Sunday, June 4, 2017

Disasters Lead to Children by Katherine Pym

Available July 1st
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One of the sources for my 17th century novels is Pepys’ diary. He wrote of his daily existence for the period of 10 years, from 1660-1669. His thoughts of what he saw include the king’s restoration and his coronation, which Pepys missed due to having to use the facilities, but he was in the nose bleed section and couldn’t see a lot anyway. He fitted the naval fleet for the 2nd Anglo/Dutch War and other journeys. He was in and about London during the plague and watched the great fire burn most of London’s inner city to the ground.

Samuel Pepys
Samuel Pepys (older)
I’ve seen comments that Pepys was a pervert because he was unfaithful to his wife, but more importantly, he was insatiable during the plague. 

I don’t want to defend Pepys’ actions, and I don’t approve of them, but after seeing hurricane Ike in full swing where everything in its path was lost, the philosophical of going through a crisis such this will bring a response to human survival. 

No one remembers Hurricane Ike (Sept 2008) because on the heels of its fury and destruction, the stock market crashed. Banks closed. The car industry’s back broke and all but Ford’s CEO’s begged the US Government for a bailout. 

Hurricane Ike

Ike had made a swath of destruction that almost equaled Katrina. Bolivar Island, near Galveston was all but flattened. The storm battered Galveston Bay and produced storm surges. They swept ashore, engulfing houses and sweeping them off their foundations. Bodies are still missing. 

I have a friend who had fled Ike as so many fled the plague in 1665. Thousands died of the pestilence. As Pepys went about Navy business, he saw death on all sides:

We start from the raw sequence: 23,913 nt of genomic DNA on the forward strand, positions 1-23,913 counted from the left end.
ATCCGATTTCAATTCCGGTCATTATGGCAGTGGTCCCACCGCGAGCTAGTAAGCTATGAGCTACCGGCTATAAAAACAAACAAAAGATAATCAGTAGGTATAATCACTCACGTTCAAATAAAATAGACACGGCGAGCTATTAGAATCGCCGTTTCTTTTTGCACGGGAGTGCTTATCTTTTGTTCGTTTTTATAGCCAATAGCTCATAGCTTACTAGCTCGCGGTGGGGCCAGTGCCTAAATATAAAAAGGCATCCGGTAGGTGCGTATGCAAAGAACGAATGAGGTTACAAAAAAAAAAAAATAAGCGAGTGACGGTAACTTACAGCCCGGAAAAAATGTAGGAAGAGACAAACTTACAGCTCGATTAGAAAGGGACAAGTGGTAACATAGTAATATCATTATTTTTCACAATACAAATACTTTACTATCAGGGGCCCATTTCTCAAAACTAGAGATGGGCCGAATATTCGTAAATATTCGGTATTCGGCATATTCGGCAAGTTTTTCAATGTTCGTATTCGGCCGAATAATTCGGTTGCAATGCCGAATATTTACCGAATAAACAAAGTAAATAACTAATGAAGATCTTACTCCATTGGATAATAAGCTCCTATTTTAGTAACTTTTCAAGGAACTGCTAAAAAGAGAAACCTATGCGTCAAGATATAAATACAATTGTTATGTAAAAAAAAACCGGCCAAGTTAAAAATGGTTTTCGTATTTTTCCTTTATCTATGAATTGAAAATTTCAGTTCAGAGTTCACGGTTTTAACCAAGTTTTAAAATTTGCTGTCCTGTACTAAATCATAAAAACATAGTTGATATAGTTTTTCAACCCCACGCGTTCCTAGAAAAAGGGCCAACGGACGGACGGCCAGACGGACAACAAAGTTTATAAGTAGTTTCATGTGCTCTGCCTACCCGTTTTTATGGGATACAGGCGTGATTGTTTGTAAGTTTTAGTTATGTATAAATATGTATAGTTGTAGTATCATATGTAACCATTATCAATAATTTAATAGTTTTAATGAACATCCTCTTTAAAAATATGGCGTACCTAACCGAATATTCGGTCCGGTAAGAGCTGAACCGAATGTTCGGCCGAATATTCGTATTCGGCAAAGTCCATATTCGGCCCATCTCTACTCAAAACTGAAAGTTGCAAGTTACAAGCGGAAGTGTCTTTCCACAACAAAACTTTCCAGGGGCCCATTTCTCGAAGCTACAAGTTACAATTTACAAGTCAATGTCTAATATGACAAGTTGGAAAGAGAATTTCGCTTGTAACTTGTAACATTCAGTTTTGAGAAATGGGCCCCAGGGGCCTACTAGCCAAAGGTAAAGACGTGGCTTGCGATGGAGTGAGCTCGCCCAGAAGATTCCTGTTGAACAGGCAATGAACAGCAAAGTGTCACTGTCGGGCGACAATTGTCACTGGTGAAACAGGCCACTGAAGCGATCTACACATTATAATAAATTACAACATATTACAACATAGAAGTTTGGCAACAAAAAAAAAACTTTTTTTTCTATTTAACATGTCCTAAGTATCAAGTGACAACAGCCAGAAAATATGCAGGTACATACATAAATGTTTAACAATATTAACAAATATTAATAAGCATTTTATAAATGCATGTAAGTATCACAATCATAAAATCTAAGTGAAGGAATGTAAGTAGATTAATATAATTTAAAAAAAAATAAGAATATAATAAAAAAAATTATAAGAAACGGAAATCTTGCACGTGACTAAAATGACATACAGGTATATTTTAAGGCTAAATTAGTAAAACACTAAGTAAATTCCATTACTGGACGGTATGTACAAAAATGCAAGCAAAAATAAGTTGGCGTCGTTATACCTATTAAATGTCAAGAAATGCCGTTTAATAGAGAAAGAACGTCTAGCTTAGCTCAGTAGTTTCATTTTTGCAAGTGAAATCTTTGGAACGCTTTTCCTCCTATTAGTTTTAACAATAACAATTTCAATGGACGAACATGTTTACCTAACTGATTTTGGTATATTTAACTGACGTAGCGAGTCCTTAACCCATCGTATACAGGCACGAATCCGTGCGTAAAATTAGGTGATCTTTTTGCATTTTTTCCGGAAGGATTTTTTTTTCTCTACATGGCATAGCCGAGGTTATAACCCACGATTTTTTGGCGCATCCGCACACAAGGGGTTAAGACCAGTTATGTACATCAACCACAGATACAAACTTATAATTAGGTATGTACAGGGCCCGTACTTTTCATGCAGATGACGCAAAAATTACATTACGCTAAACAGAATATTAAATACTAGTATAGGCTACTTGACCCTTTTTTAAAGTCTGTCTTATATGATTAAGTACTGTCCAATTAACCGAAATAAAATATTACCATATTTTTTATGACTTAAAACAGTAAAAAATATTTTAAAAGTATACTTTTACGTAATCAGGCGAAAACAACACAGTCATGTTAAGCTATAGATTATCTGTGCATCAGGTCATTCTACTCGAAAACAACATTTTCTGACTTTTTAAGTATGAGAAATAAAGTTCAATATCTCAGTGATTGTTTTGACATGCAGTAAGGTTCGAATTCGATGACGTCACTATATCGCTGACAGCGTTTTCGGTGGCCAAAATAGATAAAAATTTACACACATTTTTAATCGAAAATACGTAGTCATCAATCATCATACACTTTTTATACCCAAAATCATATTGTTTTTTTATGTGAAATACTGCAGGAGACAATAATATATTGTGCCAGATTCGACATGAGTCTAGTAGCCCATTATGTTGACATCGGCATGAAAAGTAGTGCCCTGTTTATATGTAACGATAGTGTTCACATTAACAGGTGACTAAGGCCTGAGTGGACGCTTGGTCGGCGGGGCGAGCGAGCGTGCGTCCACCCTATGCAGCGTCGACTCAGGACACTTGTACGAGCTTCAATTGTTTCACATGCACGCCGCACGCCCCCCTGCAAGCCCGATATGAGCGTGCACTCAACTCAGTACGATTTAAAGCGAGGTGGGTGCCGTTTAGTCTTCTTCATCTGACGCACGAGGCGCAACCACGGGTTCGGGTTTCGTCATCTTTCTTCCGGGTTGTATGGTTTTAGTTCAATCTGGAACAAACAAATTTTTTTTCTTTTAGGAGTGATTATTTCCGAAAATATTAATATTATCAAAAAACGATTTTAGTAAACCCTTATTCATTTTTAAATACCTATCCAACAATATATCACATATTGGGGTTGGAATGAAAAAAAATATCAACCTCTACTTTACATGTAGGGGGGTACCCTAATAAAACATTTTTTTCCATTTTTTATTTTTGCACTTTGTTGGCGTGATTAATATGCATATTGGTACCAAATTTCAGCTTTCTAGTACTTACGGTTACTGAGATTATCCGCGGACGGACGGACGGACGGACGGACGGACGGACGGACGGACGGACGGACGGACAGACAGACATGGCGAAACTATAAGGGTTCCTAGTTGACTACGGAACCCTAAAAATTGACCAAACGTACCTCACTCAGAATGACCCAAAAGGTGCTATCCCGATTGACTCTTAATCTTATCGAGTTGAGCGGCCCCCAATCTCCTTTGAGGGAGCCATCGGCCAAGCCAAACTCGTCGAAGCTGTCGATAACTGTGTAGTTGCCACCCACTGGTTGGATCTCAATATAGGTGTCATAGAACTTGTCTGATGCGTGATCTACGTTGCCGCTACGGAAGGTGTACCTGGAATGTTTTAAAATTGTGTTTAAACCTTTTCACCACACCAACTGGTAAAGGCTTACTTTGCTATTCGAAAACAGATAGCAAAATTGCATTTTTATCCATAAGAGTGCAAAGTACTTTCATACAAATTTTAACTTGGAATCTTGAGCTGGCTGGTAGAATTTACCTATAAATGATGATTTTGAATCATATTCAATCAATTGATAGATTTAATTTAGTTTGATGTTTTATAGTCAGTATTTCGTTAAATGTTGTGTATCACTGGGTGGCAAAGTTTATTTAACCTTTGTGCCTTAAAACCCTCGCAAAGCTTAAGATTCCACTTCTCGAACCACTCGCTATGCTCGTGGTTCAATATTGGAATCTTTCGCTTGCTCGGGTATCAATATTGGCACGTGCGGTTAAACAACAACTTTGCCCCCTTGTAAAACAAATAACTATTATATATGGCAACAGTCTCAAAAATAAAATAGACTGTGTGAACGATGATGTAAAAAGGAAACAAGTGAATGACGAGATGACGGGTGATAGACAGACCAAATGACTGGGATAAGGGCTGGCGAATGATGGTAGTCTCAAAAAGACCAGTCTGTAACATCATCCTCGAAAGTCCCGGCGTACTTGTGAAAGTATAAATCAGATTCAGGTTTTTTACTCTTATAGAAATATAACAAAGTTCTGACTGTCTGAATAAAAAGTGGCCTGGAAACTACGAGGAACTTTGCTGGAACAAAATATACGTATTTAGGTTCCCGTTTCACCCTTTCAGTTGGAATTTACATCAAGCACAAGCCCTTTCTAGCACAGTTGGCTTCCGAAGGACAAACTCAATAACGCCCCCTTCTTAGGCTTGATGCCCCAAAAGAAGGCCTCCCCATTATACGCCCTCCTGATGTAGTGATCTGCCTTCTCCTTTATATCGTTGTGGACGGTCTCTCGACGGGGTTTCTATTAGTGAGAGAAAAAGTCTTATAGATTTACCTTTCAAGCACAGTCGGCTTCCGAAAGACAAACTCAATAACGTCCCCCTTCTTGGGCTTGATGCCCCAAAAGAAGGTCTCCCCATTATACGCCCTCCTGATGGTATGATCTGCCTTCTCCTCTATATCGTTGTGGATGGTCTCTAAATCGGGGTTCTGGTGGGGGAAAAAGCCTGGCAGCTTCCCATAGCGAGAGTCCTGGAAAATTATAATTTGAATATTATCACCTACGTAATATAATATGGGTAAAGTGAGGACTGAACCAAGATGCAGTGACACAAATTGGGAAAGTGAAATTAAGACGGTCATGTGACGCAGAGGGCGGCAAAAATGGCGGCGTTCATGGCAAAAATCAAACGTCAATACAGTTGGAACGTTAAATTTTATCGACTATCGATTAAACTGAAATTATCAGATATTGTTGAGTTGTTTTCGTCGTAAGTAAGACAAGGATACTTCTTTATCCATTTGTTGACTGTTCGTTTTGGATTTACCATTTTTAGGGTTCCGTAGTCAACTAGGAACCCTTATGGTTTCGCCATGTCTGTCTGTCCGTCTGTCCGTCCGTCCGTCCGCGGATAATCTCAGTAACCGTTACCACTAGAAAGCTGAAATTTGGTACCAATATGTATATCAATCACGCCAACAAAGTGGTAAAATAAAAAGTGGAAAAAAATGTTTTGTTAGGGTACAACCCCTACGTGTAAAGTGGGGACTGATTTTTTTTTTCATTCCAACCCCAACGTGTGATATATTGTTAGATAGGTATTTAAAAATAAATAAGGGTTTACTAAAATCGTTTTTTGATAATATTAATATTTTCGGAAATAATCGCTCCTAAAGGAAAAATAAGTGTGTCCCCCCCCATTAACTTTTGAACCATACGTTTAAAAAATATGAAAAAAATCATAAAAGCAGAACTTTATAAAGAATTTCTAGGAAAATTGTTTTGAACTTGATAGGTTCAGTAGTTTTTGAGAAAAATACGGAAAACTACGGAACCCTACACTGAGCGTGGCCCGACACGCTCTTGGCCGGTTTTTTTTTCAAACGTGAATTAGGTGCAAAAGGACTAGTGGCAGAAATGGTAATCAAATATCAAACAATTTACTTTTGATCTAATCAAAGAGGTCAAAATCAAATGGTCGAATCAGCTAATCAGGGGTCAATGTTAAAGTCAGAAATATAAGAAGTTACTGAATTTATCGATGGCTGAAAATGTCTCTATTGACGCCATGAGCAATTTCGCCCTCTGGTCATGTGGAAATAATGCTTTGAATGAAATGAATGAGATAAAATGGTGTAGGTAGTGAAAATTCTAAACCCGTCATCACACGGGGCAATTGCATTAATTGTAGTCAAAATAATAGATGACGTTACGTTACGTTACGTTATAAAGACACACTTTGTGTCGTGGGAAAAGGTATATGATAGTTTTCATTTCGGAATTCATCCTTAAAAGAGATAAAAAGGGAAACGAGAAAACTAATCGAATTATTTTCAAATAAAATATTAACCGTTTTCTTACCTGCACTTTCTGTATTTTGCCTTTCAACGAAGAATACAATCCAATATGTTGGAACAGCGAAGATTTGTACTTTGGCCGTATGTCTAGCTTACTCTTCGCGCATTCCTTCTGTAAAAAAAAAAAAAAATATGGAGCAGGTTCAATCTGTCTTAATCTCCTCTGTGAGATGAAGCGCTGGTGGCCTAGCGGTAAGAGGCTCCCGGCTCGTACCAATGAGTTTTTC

“14 Sept 1665 – My meeting of a dead corpse of the plague, carried to be buried at noonday... –to see a person sick of the sores carried close by me... my finding the Angel Tavern at the lower end of Tower Hill shut up; and more than that, the alehouses at the Tower Stairs: and more than that, that the person was then dying of the plague when I was last there, a little while ago at night, to write a short letter there, and I overheard the mistress of the house sadly saying to her husband somebody was very ill, but did not think it was of the plague – to hear that poor Payne my waterman hath buried a child and is dying himself – to hear that a laborer I sent... to know how they did there is dead of the plague...”
Hauling away the dead

After seeing this, Pepys found hilarity with others who still lived. He drank and cavorted. He had sex with as many women as would have him. It seems, whether or not he understood it, his natural inclination was to continue the species as a virulent pestilence tried to end it. If he weren’t sterile, several Pepys’ babies would have been born 9 months later. 

In the aftermath of Ike, fishing boats, and yachts were strewn along the highway. Houses were in shreds. Families slept in their cars and tried to contact FEMA in the middle of the night. 

Men and women found each other and had sex. 9 months later, more than the usual babies were born. Catastrophes, horrible as they are, seem to keep our species alive and well. As everyone dies around them, they come together and attempt to preserve the human race. 


Many thanks to:

The Diary of Samuel Pepys, VI, 1665 Edited by Robert Latham & William Matthews, HarperCollins, UK 1995

Wikicommons, Public Domain, the Houston Chronicle, &

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